Lets get something straight here.
People invest time and work in building their identity, it is essential to them, to build a reputation under a name, and this is important to them. Assuming the role of "I know best who you can be, depends on your number of followers and my assessment of WASPy sensibilities to your kinda ugly-looking name" is not only doomed to fail, but unfortunately for you, Google, it is *insulting* to people, the same people who you earn the trust of, or they take it back from you.
Or I should rather say. I hope they do take it back. Yes, you read that right.

Google. This is how it works to people. I'll quote again the simple and brilliant note +Angyl Bender made a few days ago.
If I know who you are, your handle doesn't matter.
If I don't know who you are, your handle doesn't matter.

#nymwars #nyms #googleplus #privacy #privacypolicy

+Gretchen S. +Yonatan Zunger +Liz Fong-Jones +Lauren Weinstein +Shava Nerad +John Hardy +Kai Dracon +Mike Elgan +Violet Blue +Eric Raymond
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Signal boosting, since I am not about to adopt a cat. Oh, and I should add, this is the Bay Area, so little reason to read it all if you're not nearby.
This is Hoover. She's a sweet, friendly 3-4 year old tabby who wandered into our yard just before Thanksgiving. She's looking for a new forever family.

We nicknamed her "Hoover" because she vacuum-ed up an entire bowl of cat food in less than five minutes on the day we found her. (It's a working title - her new family can feel free to choose a new name that suits her and them!)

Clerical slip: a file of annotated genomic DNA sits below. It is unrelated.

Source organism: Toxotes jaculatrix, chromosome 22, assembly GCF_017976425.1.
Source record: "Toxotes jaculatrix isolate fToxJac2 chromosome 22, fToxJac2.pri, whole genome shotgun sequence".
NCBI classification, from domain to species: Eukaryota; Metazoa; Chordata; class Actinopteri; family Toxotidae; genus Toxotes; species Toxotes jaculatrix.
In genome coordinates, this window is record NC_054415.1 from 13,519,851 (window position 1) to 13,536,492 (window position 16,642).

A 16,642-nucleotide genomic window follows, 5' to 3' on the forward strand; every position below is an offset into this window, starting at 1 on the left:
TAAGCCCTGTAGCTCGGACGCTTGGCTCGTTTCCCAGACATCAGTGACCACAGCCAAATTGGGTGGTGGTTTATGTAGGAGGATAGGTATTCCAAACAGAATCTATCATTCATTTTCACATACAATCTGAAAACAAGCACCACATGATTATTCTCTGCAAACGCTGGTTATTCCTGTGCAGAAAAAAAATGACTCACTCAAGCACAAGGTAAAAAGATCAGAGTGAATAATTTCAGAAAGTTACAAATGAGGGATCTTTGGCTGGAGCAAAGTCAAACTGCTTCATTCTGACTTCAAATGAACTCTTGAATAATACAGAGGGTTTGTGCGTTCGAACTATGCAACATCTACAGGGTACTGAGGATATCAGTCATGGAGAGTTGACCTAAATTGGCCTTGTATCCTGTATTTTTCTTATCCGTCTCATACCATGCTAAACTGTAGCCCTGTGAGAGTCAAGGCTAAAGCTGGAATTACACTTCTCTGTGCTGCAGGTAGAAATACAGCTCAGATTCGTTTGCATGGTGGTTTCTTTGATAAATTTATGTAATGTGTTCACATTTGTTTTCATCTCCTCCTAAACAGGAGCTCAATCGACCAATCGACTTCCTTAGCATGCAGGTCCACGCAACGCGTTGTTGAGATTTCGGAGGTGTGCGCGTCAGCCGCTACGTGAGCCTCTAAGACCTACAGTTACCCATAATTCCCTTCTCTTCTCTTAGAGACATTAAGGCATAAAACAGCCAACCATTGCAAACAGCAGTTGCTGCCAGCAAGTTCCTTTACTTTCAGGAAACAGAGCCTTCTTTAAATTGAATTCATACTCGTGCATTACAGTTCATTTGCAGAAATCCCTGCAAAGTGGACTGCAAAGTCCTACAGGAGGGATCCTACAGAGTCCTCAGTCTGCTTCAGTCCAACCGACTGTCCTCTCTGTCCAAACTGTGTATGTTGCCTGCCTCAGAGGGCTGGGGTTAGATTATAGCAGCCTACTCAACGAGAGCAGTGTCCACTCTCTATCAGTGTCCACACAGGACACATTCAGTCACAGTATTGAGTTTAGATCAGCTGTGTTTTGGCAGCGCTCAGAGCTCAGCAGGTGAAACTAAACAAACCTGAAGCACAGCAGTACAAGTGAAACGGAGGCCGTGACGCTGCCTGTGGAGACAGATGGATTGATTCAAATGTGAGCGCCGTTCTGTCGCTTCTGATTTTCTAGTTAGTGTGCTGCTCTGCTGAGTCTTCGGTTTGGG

Our best guess is that her people moved away from the apartment complex next door and left her behind. She has an affinity for small spaces - she's been staying in our guest bedroom and loves perching in the window there. When I let her out to explore the rest of the house, she wanders around for an hour, than takes herself back to "her" room and "her" window. She often hangs out under the bed, but comes right out to socialize when someone opens the door.

She's very people-oriented and talkative. She has an adorable quacky-chirrupy meow that kind of sounds like a duck. It goes along nicely with her funny marching walk - she's usually kneading her paws and purring when we're around, and so it looks like she's making "jazz hands" (jazz paws?). Her lovely brown and black striped fur is very thick, she has golden eyes, and a short thick tail with a tiny kink at the end.

Hoover has been spayed and she tested negative for FeLV. She did test positive for FIV, although she is currently healthy and asymptomatic. FIV is a form of aids in cats - it cannot be transmitted to humans or dogs and it is difficult for it to transmit to other cats unless through a bite wound. She will need to be an indoor cat, though.

She would make a great companion for someone living in an apartment or small home. She's interested in what her people are doing, but doesn't have a high play drive. She's content to watch the birds out the window, or to curl up next to you while you read a book. She readily approaches people for affection, including curling up on your lap for a nap, but she's not so sure about being picked up. We've been working with her on that and have discovered that she likes to be put over a shoulder rather than cradled in your arms.

Hoover is indifferent to our resident cats - she's not hostile or aggressive towards them, but she's not interested in playing with them either (although they really want to play with her!). We think she would do well as an only cat, and would also be fine in a household with other well-adjusted cats. We haven't been able to expose her to dogs or children, so we're not sure how she would do with them.

Could Hoover be your forever kitty? Come and meet her at our home in Fremont and see what you think. If the two of you hit it off, we'll send her home with you for a trial run. If she doesn't work out with your family, we'll take her back.